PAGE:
Neonatal Med.  2019 Aug;26(3):138-146. 10.5385/nm.2019.26.3.138.

Evaluation of Newborn Infants with Prenatally Diagnosed Congenital Pulmonary Airway Malformation: A Single-Center Experience

Affiliations
  • 1Division of Neonatology, Department of Pediatrics, Gangnam Severance Hospital, Yonsei University College of Medicine, Seoul, Korea.
  • 2Division of Neonatology, Department of Pediatrics, Severance Children's Hospital, Yonsei University College of Medicine, Seoul, Korea. kipark@yuhs.ac

Abstract

PURPOSE
Congenital pulmonary airway malformation (CPAM)"”a rare developmental anomaly"”affects the lower respiratory tract in newborns. By comparing the reliability of diagnostic tools and identifying predictive factors for symptoms, we provide comprehensive clinical data for the proper management of CPAM.
METHODS
We reviewed the medical records of 66 patients with prenatally diagnosed CPAM delivered at Severance Children's Hospital between January 2005 and July 2017.
RESULTS
We enrolled 33 boys and 33 girls. Their mean gestational age and birth weight were 38.8 weeks and 3,050 g, respectively. Prenatal ultrasonography and postnatal radiography, lung ultrasonography, and chest computed tomography (CT) showed inconsistent findings. Chest CT showed superior sensitivity (100%) and positive predictive value (90%). Among the 66 patients, 59 had postnatally confirmed CPAM, three had pulmonary sequestration, one had cystic teratoma, and one had a normal lung. Of the 59 patients with CPAM, 21 (35%; mean age, 23.4 months) underwent surgery, including 15 who underwent video-assisted thoracoscopy. Twenty-five and 12 patients exhibited respiratory symptoms at birth and during infancy, respectively. Apgar scores and mediastinal shift on radiography were significantly associated with respiratory symptoms at birth. However, none of the factors could predict respiratory symptoms during infancy.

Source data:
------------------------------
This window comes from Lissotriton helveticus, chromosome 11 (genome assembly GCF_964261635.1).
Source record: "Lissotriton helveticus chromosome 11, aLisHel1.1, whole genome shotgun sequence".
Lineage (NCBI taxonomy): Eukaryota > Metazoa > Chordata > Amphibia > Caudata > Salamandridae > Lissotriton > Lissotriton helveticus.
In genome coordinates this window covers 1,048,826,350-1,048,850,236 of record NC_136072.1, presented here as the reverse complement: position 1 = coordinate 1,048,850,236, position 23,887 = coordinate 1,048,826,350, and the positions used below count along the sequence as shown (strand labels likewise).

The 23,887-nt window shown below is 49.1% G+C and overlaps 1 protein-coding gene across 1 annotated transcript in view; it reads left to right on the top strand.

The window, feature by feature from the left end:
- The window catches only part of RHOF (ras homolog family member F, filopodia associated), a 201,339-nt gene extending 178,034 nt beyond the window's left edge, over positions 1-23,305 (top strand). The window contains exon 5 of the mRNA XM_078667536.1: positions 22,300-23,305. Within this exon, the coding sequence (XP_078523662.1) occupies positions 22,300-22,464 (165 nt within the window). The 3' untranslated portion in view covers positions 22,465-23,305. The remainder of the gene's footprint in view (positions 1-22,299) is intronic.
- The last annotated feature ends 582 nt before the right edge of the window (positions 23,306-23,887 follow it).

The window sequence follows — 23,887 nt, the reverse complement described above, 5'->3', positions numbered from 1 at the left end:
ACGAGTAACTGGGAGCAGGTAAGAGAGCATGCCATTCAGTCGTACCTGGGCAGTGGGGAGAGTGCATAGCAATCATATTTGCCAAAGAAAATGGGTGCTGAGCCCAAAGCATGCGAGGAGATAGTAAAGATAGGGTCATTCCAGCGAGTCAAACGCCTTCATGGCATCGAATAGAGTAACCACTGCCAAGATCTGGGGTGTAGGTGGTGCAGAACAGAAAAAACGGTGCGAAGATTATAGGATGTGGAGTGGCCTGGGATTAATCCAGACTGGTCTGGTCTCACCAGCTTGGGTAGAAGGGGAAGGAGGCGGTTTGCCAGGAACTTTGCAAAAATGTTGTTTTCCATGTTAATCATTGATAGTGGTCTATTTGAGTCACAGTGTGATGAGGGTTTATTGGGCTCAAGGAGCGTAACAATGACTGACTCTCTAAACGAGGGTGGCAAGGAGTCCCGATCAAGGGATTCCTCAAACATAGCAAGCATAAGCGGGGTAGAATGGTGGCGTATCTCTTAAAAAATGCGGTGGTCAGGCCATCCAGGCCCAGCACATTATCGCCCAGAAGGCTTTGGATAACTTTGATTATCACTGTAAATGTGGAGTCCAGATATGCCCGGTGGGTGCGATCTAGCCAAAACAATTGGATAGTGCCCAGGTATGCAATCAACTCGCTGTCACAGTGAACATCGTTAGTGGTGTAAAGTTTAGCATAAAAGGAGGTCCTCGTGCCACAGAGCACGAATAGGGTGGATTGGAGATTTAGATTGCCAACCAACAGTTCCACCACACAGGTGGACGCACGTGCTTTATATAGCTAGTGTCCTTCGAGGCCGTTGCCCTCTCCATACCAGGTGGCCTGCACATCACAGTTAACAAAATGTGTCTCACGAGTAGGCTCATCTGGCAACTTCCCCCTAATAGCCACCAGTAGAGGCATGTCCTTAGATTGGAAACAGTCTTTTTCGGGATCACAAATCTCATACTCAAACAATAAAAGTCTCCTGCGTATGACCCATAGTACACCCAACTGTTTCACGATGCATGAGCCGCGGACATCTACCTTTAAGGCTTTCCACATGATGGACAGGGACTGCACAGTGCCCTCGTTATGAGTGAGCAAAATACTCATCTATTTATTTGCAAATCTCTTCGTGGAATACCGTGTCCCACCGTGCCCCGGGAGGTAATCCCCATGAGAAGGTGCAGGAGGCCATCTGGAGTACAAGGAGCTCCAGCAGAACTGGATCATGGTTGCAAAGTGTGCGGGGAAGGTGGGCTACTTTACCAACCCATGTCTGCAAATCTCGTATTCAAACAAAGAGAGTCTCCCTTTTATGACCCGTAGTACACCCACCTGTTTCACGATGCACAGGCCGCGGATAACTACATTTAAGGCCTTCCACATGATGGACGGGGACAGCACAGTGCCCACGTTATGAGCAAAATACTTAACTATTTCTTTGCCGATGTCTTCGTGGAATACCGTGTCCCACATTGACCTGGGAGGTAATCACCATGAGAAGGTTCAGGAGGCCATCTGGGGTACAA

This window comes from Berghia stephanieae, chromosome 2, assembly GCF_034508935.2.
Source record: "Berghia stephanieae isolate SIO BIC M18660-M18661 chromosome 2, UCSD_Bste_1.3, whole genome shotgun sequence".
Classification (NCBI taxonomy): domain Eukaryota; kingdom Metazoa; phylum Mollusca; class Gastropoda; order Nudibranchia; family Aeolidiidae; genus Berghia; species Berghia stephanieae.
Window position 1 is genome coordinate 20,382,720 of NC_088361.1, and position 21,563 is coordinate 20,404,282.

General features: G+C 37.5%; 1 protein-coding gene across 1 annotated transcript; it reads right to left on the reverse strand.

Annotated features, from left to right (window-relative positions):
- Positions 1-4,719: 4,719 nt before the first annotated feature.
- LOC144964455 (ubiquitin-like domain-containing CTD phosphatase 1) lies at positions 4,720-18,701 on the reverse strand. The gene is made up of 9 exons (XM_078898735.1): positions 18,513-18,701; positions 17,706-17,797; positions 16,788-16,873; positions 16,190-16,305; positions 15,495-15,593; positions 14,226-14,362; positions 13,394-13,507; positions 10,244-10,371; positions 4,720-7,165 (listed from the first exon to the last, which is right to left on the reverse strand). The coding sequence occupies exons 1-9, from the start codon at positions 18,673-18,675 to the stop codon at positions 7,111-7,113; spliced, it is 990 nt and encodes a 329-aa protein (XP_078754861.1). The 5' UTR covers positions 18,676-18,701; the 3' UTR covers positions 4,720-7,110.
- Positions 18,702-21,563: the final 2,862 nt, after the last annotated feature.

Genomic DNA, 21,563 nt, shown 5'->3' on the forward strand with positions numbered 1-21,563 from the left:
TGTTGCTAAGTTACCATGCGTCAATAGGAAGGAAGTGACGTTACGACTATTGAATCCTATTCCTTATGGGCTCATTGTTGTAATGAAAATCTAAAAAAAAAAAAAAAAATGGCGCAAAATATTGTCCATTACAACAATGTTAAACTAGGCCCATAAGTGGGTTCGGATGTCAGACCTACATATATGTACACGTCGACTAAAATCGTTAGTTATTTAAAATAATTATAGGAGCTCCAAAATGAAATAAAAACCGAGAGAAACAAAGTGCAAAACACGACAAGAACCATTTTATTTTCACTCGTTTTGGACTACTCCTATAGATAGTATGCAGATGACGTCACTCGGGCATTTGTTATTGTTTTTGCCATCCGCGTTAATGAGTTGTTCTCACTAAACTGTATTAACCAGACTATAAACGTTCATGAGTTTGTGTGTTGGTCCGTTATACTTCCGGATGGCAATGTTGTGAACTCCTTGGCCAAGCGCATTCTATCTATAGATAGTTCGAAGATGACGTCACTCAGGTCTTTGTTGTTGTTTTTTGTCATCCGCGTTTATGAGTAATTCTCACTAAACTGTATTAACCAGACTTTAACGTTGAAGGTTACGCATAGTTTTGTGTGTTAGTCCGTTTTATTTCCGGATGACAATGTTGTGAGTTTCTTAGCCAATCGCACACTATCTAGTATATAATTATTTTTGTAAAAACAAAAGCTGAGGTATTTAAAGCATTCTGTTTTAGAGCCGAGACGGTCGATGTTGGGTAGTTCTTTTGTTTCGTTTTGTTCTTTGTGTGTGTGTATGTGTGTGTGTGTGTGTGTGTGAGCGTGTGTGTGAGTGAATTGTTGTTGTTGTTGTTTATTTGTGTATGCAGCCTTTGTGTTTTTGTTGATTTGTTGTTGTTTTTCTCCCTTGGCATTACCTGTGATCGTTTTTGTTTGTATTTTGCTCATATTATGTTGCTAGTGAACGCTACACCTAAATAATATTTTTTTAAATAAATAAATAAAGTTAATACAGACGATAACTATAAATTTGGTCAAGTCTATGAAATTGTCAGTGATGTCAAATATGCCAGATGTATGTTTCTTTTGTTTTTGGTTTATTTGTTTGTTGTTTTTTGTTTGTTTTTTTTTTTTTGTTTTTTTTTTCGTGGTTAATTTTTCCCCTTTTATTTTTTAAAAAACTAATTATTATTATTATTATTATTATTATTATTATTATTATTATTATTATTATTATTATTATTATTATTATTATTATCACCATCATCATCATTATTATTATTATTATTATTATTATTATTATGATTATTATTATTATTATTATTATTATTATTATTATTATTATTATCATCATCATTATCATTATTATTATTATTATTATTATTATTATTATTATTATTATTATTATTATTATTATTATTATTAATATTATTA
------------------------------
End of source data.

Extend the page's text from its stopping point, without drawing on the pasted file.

CONCLUSION
Radiography or ultrasonography combined with chest CT can confirm an unclear or inconsistent lesion. Apgar scores and mediastinal shift on radiography can predict respiratory symptoms at birth. However, symptoms during infancy are not associated with prenatal and postnatal factors. Chest CT combined with periodic symptom monitoring is important for diagnosing and managing patients with prenatally diagnosed CPAM and to guide appropriate timing of surgery.

Keyword

Congenital pulmonary airway malformation; Cystic adenomatoid malformation of lung, congenital; Congenit; Thoracic surgery, video-assisted

MeSH Terms

Birth Weight
Bronchopulmonary Sequestration
Cystic Adenomatoid Malformation of Lung, Congenital
Female
Gestational Age
Humans
Infant, Newborn*
Lung
Medical Records
Parturition
Radiography
Respiratory System
Teratoma
Thoracic Surgery, Video-Assisted
Thoracoscopy
Thorax
Tomography, X-Ray Computed
Ultrasonography
Ultrasonography, Prenatal
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